Monster Weekend at the British Museum is the launch event for Gothic: The Dark Heart of Film, which will comprise a major season at BFI Southbank and across the UK from October to January next year.
Here is the BFI introduction to the second night's screening: Maligned and misunderstood by critics on first release, Hammer’s bloodily beautiful reworking of Dracula has grown in reputation over the decades and is widely regarded as the definitive film adaptation of Bram Stoker’s novel. Wonderfully cast, with Christopher Lee icily magnetic as the centuries-old vampire and Peter Cushing a resolutely upstanding Van Helsing, it was evocatively directed by Gothic-auteur Terence Fisher; and here the viscerally erotic allure of the Count and his shadowy realm was captured – in full colour – as never before. The titanic climactic confrontation between Cushing and Lee, though much imitated, remains unsurpassed. Restored by the BFI National Archive in 2007, the film will be screened in a new digitally remastered version with additional footage.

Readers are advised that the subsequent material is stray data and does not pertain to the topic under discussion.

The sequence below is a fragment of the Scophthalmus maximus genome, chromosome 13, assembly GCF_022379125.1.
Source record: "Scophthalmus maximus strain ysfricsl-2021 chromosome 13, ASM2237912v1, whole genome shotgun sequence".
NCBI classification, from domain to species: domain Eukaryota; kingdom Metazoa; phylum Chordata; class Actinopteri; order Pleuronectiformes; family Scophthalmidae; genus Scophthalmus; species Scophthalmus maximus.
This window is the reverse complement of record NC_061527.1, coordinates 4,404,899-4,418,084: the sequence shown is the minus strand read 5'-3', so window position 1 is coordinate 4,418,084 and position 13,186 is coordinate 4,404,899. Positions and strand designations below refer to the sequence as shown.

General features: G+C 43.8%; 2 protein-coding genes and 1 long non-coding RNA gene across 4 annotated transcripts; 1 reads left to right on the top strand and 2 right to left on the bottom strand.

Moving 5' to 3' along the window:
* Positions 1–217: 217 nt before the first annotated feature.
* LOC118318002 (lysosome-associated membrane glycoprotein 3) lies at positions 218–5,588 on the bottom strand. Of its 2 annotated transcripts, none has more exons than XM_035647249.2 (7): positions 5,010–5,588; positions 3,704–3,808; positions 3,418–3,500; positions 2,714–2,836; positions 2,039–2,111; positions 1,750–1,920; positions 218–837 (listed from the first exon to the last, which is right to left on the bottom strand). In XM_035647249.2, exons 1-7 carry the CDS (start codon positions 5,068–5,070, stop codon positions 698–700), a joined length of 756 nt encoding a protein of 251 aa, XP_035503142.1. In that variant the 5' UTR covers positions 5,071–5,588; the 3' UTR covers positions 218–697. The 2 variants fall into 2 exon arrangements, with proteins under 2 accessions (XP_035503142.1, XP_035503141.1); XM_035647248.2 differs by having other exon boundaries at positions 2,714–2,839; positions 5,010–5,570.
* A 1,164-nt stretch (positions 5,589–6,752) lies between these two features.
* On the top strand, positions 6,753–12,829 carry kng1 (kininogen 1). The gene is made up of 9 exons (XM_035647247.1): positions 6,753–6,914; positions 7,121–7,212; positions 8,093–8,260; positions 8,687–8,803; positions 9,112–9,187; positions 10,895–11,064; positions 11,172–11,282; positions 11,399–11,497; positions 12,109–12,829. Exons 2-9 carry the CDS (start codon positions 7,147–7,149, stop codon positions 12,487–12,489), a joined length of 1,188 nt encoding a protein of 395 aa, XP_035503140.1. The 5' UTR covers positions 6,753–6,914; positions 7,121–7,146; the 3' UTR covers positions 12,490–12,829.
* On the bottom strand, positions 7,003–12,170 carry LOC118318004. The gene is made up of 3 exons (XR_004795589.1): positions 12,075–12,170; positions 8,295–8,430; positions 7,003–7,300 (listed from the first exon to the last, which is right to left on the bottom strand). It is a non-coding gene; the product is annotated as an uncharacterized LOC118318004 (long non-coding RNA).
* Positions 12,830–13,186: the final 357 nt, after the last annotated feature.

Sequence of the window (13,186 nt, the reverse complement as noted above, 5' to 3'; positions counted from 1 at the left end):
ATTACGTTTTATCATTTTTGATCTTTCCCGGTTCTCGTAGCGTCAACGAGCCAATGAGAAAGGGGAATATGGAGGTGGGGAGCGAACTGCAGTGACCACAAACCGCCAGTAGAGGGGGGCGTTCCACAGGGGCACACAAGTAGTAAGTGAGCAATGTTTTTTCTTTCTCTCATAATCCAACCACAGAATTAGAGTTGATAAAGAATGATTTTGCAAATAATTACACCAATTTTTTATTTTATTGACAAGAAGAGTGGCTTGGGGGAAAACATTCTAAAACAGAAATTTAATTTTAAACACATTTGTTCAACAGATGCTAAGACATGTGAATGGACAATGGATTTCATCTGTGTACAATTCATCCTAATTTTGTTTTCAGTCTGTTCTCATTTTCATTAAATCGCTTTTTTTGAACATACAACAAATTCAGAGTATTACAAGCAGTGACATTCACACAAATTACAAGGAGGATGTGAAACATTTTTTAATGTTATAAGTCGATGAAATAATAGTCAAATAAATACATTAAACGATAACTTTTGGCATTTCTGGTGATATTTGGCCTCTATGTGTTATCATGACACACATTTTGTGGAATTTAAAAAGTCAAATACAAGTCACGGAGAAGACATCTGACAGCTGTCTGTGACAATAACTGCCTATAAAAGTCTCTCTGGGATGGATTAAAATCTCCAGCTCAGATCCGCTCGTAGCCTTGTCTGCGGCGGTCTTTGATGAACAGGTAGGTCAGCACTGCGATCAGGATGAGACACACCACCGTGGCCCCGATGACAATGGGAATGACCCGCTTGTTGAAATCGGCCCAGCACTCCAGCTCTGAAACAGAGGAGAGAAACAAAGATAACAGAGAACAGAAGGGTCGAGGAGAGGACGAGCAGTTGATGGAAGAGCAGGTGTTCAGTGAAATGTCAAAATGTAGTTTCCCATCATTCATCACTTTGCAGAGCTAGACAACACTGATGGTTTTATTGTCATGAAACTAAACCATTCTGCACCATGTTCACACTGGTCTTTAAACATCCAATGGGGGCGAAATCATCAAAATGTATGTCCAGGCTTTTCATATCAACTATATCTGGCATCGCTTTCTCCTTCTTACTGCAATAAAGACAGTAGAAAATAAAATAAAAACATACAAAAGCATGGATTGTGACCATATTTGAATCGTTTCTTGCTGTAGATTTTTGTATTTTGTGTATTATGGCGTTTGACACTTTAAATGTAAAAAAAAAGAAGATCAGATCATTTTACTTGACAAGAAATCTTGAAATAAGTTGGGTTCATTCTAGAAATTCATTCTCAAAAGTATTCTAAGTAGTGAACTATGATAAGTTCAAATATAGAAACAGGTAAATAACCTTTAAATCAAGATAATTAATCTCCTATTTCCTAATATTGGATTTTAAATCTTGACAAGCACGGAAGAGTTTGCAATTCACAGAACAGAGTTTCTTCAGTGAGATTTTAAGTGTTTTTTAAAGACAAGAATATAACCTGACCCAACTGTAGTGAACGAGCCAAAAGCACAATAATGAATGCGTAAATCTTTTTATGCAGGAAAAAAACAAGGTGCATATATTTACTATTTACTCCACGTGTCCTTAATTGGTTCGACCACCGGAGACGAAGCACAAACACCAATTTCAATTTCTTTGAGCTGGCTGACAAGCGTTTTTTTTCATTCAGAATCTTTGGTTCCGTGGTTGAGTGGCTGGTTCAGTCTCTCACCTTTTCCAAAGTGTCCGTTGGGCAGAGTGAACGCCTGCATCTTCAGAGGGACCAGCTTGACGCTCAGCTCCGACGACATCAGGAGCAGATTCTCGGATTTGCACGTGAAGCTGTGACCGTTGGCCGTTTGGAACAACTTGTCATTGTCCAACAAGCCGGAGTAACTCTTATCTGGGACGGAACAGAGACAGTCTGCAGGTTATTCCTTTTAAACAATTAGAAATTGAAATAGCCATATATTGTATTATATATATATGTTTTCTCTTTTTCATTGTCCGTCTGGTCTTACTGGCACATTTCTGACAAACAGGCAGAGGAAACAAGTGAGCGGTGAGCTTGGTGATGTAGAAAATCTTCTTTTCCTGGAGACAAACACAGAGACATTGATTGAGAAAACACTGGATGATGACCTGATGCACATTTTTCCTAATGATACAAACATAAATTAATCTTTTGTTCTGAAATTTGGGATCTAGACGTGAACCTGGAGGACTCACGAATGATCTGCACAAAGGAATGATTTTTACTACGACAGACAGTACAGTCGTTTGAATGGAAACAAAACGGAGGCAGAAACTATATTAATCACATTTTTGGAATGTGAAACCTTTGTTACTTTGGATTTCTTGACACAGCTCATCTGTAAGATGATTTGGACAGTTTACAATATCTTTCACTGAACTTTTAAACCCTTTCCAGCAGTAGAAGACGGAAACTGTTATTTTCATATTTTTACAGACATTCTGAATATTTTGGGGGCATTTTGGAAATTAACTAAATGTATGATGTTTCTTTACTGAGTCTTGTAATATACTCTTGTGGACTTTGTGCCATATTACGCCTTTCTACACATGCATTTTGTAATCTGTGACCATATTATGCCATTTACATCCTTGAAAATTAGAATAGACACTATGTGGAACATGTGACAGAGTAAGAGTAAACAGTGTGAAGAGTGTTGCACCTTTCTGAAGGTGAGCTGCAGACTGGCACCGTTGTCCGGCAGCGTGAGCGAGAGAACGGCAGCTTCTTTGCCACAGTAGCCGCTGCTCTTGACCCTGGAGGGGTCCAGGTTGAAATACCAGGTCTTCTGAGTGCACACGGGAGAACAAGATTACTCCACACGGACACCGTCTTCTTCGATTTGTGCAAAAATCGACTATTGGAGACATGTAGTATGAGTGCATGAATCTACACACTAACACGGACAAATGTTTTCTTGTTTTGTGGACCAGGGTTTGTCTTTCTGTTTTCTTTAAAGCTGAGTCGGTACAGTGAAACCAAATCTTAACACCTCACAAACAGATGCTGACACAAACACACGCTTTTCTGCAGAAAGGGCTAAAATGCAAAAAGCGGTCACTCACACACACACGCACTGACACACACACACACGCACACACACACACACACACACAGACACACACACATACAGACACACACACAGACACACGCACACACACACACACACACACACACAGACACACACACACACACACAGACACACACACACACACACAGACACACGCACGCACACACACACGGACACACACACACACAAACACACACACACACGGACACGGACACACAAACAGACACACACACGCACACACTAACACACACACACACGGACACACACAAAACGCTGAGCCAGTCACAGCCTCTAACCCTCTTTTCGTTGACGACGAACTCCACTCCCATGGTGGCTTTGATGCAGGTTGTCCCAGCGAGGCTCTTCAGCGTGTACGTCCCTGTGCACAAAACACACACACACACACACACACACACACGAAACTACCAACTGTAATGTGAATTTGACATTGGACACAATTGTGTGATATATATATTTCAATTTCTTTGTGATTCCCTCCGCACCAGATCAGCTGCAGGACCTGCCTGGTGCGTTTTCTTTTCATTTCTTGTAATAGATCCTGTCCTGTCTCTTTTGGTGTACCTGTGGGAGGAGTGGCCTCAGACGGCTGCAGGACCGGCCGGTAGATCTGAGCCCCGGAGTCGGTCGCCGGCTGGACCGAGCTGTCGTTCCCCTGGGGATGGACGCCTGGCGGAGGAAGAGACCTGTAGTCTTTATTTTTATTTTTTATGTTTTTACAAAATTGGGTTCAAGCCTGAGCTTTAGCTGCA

Chicago Reader review:
Having hit the jackpot with The Curse of Frankenstein, Britain's Hammer Films updated another monster classic with this 1958 Dracula remake, which distinguished itself from earlier efforts with its dripping blood, bared fangs, women's cleavage, and compulsive gong banging on the soundtrack. This Grand Guignol treatment bowled people over in the 50s, and it still yields some potent shocks—the sudden cut to a rabid Christopher Lee in tight close-up during Dracula's first attack is particularly hair-raising. Peter Cushing carries most of the ho-hum script as Dr. Van Helsing, though the well-lit color photography, central to the Hammer formula, can't compare with the shadowy magnificence of Nosferatu (1922) or Dracula (1931).
Here (and above) is the trailer.